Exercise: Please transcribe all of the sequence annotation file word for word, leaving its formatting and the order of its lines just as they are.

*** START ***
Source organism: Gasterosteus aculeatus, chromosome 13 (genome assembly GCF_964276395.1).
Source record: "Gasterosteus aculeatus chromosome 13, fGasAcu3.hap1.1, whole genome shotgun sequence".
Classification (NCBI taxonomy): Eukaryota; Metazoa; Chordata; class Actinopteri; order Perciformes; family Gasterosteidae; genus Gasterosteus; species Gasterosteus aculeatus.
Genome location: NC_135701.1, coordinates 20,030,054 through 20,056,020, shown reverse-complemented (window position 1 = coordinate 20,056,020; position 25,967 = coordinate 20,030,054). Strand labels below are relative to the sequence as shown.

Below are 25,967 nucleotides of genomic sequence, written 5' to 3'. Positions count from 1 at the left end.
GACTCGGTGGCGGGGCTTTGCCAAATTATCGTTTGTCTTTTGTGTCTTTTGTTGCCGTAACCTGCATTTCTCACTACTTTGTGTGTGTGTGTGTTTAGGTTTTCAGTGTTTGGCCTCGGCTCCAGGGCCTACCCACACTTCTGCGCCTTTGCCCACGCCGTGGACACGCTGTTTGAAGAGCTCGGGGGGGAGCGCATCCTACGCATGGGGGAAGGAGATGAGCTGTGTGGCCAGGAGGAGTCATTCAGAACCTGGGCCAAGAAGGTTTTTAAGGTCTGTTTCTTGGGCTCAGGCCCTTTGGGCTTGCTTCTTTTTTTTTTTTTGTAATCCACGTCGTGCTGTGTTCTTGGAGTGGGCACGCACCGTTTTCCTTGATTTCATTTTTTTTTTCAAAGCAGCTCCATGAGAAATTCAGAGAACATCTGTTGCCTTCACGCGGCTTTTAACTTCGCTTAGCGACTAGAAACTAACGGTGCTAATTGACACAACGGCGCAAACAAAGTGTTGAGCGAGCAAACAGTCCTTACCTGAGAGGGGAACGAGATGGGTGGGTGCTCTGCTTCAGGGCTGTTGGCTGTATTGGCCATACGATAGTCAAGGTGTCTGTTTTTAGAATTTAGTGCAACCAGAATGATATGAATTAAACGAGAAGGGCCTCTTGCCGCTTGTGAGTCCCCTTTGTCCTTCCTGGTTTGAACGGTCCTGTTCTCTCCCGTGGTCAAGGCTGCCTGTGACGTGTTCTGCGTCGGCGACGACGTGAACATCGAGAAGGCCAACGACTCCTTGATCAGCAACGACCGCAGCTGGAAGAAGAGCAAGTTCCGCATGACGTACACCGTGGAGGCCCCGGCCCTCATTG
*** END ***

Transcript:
Source organism: Gasterosteus aculeatus, chromosome 13 (genome assembly GCF_964276395.1).
Source record: "Gasterosteus aculeatus chromosome 13, fGasAcu3.hap1.1, whole genome shotgun sequence".
Classification (NCBI taxonomy): Eukaryota; Metazoa; Chordata; class Actinopteri; order Perciformes; family Gasterosteidae; genus Gasterosteus; species Gasterosteus aculeatus.
Genome location: NC_135701.1, coordinates 20,030,054 through 20,056,020, shown reverse-complemented (window position 1 = coordinate 20,056,020; position 25,967 = coordinate 20,030,054). Strand labels below are relative to the sequence as shown.

Below are 25,967 nucleotides of genomic sequence, written 5' to 3'. Positions count from 1 at the left end.
GACTCGGTGGCGGGGCTTTGCCAAATTATCGTTTGTCTTTTGTGTCTTTTGTTGCCGTAACCTGCATTTCTCACTACTTTGTGTGTGTGTGTGTTTAGGTTTTCAGTGTTTGGCCTCGGCTCCAGGGCCTACCCACACTTCTGCGCCTTTGCCCACGCCGTGGACACGCTGTTTGAAGAGCTCGGGGGGGAGCGCATCCTACGCATGGGGGAAGGAGATGAGCTGTGTGGCCAGGAGGAGTCATTCAGAACCTGGGCCAAGAAGGTTTTTAAGGTCTGTTTCTTGGGCTCAGGCCCTTTGGGCTTGCTTCTTTTTTTTTTTTTGTAATCCACGTCGTGCTGTGTTCTTGGAGTGGGCACGCACCGTTTTCCTTGATTTCATTTTTTTTTTCAAAGCAGCTCCATGAGAAATTCAGAGAACATCTGTTGCCTTCACGCGGCTTTTAACTTCGCTTAGCGACTAGAAACTAACGGTGCTAATTGACACAACGGCGCAAACAAAGTGTTGAGCGAGCAAACAGTCCTTACCTGAGAGGGGAACGAGATGGGTGGGTGCTCTGCTTCAGGGCTGTTGGCTGTATTGGCCATACGATAGTCAAGGTGTCTGTTTTTAGAATTTAGTGCAACCAGAATGATATGAATTAAACGAGAAGGGCCTCTTGCCGCTTGTGAGTCCCCTTTGTCCTTCCTGGTTTGAACGGTCCTGTTCTCTCCCGTGGTCAAGGCTGCCTGTGACGTGTTCTGCGTCGGCGACGACGTGAACATCGAGAAGGCCAACGACTCCTTGATCAGCAACGACCGCAGCTGGAAGAAGAGCAAGTTCCGCATGACGTACACCGTGGAGGCCCCGGCCCTCATTG